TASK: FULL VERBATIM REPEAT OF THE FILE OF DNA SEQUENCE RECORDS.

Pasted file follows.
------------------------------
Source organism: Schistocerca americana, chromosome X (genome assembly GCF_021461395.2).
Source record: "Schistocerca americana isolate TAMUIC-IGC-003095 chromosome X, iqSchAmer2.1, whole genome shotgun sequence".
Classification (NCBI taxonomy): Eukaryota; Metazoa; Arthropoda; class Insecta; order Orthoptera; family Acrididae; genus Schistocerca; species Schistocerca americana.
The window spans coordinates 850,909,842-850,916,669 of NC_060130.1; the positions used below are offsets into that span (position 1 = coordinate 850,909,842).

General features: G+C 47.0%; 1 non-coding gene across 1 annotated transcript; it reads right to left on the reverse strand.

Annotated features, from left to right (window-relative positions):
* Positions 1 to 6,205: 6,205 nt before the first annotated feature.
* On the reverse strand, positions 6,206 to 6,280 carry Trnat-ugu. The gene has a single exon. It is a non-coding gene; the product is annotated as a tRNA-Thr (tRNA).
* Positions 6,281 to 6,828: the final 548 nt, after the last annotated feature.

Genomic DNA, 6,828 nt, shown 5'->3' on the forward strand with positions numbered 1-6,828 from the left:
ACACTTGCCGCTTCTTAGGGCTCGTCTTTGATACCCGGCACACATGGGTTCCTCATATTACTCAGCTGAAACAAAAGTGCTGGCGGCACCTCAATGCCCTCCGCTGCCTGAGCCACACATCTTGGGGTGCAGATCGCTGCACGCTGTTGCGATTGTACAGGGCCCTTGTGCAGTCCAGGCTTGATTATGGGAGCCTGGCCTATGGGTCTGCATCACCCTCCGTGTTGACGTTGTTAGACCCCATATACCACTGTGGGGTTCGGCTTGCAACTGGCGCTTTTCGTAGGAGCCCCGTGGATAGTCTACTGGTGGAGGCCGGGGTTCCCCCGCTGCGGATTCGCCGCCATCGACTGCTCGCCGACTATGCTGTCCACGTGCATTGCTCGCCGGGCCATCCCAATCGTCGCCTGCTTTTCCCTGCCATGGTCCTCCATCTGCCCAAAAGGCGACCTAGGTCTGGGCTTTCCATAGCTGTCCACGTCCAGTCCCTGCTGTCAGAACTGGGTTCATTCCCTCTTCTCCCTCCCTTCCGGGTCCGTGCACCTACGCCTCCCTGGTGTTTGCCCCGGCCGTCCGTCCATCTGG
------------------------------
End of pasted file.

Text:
Source organism: Schistocerca americana, chromosome X (genome assembly GCF_021461395.2).
Source record: "Schistocerca americana isolate TAMUIC-IGC-003095 chromosome X, iqSchAmer2.1, whole genome shotgun sequence".
Classification (NCBI taxonomy): Eukaryota; Metazoa; Arthropoda; class Insecta; order Orthoptera; family Acrididae; genus Schistocerca; species Schistocerca americana.
The window spans coordinates 850,909,842-850,916,669 of NC_060130.1; the positions used below are offsets into that span (position 1 = coordinate 850,909,842).

General features: G+C 47.0%; 1 non-coding gene across 1 annotated transcript; it reads right to left on the reverse strand.

Annotated features, from left to right (window-relative positions):
* Positions 1 to 6,205: 6,205 nt before the first annotated feature.
* On the reverse strand, positions 6,206 to 6,280 carry Trnat-ugu. The gene has a single exon. It is a non-coding gene; the product is annotated as a tRNA-Thr (tRNA).
* Positions 6,281 to 6,828: the final 548 nt, after the last annotated feature.

Genomic DNA, 6,828 nt, shown 5'->3' on the forward strand with positions numbered 1-6,828 from the left:
ACACTTGCCGCTTCTTAGGGCTCGTCTTTGATACCCGGCACACATGGGTTCCTCATATTACTCAGCTGAAACAAAAGTGCTGGCGGCACCTCAATGCCCTCCGCTGCCTGAGCCACACATCTTGGGGTGCAGATCGCTGCACGCTGTTGCGATTGTACAGGGCCCTTGTGCAGTCCAGGCTTGATTATGGGAGCCTGGCCTATGGGTCTGCATCACCCTCCGTGTTGACGTTGTTAGACCCCATATACCACTGTGGGGTTCGGCTTGCAACTGGCGCTTTTCGTAGGAGCCCCGTGGATAGTCTACTGGTGGAGGCCGGGGTTCCCCCGCTGCGGATTCGCCGCCATCGACTGCTCGCCGACTATGCTGTCCACGTGCATTGCTCGCCGGGCCATCCCAATCGTCGCCTGCTTTTCCCTGCCATGGTCCTCCATCTGCCCAAAAGGCGACCTAGGTCTGGGCTTTCCATAGCTGTCCACGTCCAGTCCCTGCTGTCAGAACTGGGTTCATTCCCTCTTCTCCCTCCCTTCCGGGTCCGTGCACCTACGCCTCCCTGGTGTTTGCCCCGGCCGTCCGTCCATCTGG